British holiday parks had a list of Irish names with “unwanted guests”

British holiday parks had a list of Irish names with "unwanted guests"

Pontins’ unnecessary list was found to be illegal. Photo / Distribution, AP

The UK Equality Watchdog said on Tuesday that a network of holiday parks in the UK kept a list of “unwanted guests” with Irish family names to keep members of the Irish travel community away.

The list maintained by Pontins on the staff intranet page contains over 40 Irish names, including Cash, Delaney, Gallagher, Murphy and O’Brien. News from the list broke the I newspaper.

The UK Equality and Human Rights Commission said Pontins “directly discriminated against racism” by refusing to serve guests of a particular ethnic group. Bookings made by someone with an Irish name or accent are said to have been rejected or canceled by the staff.

Irish travelers are a traditionally nomadic group that differs from Gypsies or Roma. They are a recognized ethnic minority in Britain, many of whom have lived for generations and have long been discriminated against.

Alistair Pringle, executive director of the Equal Opportunity Committee, said: “It is difficult to compare the signs hanging on hotel windows 50 years ago with the signs that exclude Irish and blacks in particular.”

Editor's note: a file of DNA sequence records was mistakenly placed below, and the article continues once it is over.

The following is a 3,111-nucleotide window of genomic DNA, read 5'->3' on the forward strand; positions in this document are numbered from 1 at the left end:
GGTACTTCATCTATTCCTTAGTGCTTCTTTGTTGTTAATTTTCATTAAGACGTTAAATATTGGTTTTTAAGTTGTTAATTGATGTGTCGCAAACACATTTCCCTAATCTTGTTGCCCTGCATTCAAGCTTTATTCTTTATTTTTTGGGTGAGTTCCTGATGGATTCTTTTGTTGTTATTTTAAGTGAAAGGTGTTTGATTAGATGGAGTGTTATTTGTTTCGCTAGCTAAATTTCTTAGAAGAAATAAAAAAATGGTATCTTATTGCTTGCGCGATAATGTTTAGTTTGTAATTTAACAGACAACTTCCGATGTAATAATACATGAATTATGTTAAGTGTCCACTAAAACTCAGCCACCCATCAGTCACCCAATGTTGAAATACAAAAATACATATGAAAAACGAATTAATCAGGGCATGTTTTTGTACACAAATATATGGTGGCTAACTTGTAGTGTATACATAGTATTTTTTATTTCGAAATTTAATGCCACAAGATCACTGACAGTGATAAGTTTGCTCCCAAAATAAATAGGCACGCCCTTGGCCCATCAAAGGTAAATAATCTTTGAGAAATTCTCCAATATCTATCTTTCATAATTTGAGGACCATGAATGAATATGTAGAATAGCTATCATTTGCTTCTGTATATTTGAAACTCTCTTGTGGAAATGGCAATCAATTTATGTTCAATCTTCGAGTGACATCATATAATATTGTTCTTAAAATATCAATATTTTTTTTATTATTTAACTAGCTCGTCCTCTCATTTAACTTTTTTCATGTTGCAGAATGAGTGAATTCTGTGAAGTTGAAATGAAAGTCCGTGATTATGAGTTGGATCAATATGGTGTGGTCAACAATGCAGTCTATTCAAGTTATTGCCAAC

“It is discriminatory and illegal to exclude people from services because of their race,” he said. “It is a common idea to say that such guidelines are outdated.”

Jamie Davis, a spokesman for Prime Minister Boris Johnson, said Pond’s behavior was “absolutely unacceptable.”

“No one in the UK should be discriminated against on the basis of race or ethnicity,” he said.

Launched in the 1940s, when overseas vacations were rare, Pontins offers affordable beach package tours including accommodation, food and entertainment. At its peak, there were about 30 Pontins locations in the UK, but only half a dozen are still operational.

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Pontins owner Britannia Ginkgo Jersey Ltd has been announced by the Equal Opportunity Committee. Legally signed an agreement to end their discriminatory practices.

Britannia Ginkgo Jersey Ltd said in a statement that it has reached an agreement with the Equality and Human Rights Commission to further improve training and procedures for staff and to promote equality across the company.

Associated Press

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